Tourism in a low-carbon economy – Adjusting to a carbon-constrained future
I will be speaking at Ecotourism Australia’s premier event, the 24th Global Eco Asia-Pacific Tourism Conference on November 23 in Hobart, Tasmania. Topic of my presentation is the role of tourism in a low-carbon economy, and more specifically, what the industry can do adjust to a carbon-constrained future.
Greenhouse gas emissions from the tourism sector make up approximately 5% of global anthropogenic greenhouse gas emissions as the result of transport to and from the travel destination, accommodation, and tourist activities. The contribution of the tourism and travel sectors are expected to further increase considerably over the next 20 years because of strong growth in international tourism in terms of number of people travelling, travel frequency and distance. The question is how the tourism industry can tackle the challenge of reducing their environmental impact and do so in a credible and cost-effective manner.
Committing to sustainable tourism and reducing greenhouse gas emission is no longer just a ‘nice-to-have’, and it is more than having a logo. Reducing greenhouse gas emissions requires incorporating sustainability and carbon management into day-to-day operations, which leads to greater operational efficiencies, reduced emissions and cost savings. Understanding the key drivers affecting greenhouse gas emissions allows tourism operators to assess emission-intensive processes, and identify improvement opportunities through an assessment of abatement options and costs. Based on this assessment, operators can re-evaluate, for example, operating procedures, procurement policies, service delivery or the interaction with the transportation sector and related carbon offset programs.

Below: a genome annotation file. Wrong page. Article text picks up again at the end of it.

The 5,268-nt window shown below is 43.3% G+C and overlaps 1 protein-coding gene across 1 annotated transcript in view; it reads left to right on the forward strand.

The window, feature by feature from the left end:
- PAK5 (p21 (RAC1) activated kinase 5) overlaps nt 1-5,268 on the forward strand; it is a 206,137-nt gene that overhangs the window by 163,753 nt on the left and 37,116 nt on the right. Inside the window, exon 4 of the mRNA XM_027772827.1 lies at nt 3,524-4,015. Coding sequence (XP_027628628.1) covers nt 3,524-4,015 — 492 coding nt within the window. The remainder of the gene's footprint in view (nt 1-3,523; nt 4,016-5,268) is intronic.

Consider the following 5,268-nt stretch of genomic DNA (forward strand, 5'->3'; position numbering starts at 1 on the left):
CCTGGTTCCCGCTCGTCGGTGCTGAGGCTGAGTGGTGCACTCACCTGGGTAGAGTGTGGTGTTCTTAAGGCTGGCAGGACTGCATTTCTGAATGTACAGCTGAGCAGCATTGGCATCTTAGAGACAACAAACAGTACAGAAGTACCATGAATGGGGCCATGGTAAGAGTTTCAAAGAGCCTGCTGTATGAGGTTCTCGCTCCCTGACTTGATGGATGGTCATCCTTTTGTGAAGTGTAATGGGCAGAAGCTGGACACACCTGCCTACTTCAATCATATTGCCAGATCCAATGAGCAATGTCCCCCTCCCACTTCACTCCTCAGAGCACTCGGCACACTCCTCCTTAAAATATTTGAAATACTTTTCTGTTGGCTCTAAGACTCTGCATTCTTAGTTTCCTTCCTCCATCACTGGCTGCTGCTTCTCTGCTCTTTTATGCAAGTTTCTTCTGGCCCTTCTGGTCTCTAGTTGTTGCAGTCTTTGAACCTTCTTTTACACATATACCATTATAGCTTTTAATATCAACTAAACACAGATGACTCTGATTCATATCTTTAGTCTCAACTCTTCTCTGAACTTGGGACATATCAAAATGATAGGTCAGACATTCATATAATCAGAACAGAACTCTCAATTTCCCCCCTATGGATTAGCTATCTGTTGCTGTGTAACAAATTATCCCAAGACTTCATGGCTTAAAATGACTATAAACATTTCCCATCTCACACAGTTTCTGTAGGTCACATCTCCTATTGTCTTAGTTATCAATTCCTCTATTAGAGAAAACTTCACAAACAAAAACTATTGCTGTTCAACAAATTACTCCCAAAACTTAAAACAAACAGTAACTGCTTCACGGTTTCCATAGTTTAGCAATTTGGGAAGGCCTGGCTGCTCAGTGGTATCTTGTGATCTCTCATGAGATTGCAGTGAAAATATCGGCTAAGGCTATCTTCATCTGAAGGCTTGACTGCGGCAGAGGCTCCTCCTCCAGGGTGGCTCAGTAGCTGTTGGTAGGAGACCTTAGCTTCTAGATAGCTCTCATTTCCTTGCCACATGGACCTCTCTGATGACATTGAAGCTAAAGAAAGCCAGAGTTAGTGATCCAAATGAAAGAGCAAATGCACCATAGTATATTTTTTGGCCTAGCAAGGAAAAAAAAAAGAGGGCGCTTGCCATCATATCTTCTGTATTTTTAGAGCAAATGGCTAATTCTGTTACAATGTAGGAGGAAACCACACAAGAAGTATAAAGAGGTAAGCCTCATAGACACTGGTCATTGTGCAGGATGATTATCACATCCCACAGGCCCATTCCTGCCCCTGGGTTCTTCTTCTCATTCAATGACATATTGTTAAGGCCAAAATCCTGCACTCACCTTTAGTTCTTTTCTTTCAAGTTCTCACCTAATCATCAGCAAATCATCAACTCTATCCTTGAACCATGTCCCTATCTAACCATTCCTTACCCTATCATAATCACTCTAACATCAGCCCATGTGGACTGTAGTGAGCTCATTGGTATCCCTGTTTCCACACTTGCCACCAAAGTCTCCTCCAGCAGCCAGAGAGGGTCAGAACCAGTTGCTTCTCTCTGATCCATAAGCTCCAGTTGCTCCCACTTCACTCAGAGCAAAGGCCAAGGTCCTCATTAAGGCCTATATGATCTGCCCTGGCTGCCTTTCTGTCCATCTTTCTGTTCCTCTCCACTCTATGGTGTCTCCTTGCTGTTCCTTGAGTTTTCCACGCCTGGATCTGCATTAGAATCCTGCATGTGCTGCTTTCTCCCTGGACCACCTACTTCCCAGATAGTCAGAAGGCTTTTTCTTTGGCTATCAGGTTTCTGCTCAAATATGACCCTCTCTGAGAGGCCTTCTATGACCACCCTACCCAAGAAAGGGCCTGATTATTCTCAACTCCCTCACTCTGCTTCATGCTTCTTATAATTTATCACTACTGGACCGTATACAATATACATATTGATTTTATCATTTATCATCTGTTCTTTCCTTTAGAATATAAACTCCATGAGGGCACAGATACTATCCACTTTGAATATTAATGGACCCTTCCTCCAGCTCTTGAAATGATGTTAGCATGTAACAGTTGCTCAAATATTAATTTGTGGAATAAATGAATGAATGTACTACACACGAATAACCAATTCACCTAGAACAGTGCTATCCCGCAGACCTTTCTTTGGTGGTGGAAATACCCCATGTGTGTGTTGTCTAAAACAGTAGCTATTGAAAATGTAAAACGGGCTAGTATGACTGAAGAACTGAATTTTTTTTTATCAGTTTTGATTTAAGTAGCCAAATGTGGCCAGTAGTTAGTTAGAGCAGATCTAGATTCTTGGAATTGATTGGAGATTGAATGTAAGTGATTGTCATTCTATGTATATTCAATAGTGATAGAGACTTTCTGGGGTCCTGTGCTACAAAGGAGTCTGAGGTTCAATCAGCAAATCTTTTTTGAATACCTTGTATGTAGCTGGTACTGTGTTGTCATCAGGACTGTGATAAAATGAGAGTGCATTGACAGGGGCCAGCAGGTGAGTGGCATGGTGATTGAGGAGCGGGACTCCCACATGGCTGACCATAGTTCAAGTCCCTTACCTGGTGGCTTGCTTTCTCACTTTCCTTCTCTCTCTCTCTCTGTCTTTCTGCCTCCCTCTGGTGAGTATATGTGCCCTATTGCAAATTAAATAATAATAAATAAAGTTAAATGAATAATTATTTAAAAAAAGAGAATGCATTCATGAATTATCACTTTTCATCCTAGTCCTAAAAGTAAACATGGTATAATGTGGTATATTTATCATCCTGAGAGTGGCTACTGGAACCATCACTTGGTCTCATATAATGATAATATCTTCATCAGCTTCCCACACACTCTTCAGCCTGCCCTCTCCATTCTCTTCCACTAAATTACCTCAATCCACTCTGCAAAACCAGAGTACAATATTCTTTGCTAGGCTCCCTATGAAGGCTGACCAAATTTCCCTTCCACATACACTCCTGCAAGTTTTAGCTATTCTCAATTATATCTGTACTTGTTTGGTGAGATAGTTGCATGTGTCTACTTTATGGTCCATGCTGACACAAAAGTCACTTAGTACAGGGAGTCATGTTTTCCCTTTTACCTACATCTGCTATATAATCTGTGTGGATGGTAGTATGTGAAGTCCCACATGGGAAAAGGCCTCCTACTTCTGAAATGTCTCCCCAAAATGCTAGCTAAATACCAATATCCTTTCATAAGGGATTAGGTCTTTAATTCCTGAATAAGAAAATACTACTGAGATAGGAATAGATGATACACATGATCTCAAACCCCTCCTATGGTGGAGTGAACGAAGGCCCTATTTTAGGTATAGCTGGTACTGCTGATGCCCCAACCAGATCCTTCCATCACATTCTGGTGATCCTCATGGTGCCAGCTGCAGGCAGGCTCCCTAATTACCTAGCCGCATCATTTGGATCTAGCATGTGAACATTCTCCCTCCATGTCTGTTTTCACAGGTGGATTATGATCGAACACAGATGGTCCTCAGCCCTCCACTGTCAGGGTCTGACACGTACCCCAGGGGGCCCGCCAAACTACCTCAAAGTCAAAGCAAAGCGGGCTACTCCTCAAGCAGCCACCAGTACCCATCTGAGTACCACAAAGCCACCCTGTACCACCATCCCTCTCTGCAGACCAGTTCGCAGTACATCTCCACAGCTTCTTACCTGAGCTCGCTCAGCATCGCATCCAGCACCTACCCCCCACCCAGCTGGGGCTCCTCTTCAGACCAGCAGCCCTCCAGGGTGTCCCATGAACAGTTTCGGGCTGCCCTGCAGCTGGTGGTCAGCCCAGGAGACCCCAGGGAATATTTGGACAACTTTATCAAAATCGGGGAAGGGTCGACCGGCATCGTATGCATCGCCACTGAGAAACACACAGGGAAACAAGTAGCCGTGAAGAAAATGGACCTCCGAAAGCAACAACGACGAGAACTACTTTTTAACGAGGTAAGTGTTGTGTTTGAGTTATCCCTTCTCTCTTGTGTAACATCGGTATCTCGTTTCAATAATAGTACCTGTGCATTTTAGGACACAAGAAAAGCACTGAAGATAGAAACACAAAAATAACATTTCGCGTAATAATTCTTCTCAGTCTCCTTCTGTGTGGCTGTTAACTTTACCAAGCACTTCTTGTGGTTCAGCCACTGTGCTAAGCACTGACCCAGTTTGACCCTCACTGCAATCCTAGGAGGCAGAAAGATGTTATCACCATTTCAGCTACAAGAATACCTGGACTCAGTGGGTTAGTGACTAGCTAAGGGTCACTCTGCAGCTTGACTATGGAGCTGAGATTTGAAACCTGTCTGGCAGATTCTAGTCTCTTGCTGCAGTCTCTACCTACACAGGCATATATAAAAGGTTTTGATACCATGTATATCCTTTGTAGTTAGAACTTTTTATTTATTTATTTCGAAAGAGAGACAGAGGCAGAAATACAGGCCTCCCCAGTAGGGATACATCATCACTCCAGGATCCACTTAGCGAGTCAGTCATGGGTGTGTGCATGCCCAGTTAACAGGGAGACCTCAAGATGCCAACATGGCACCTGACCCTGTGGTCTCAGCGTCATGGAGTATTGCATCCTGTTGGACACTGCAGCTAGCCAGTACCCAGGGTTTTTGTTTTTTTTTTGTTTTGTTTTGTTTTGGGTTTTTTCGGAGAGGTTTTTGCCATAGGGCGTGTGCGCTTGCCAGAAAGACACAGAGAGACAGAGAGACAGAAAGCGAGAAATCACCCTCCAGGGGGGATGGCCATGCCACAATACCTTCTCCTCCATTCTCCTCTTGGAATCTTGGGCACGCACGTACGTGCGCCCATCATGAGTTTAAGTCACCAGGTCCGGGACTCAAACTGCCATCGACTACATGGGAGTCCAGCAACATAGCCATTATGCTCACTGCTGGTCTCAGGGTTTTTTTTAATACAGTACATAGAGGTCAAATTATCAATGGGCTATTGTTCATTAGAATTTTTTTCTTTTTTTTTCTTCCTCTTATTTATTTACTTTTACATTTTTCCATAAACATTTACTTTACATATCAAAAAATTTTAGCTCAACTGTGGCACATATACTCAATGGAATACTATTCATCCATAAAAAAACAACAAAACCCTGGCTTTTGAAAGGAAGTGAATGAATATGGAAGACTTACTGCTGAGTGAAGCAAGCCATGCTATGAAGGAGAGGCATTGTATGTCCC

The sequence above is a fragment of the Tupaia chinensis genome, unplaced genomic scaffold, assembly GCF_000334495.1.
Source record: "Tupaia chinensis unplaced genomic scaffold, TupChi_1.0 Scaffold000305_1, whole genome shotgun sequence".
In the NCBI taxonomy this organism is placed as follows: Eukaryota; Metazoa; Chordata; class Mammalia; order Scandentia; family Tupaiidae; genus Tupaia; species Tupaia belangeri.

An integrated, properly-aligned approach is vital and evaluating available strategies can lead to new insights about the environmental challenges, risks and opportunities for the tourism sector as a whole and individual participants.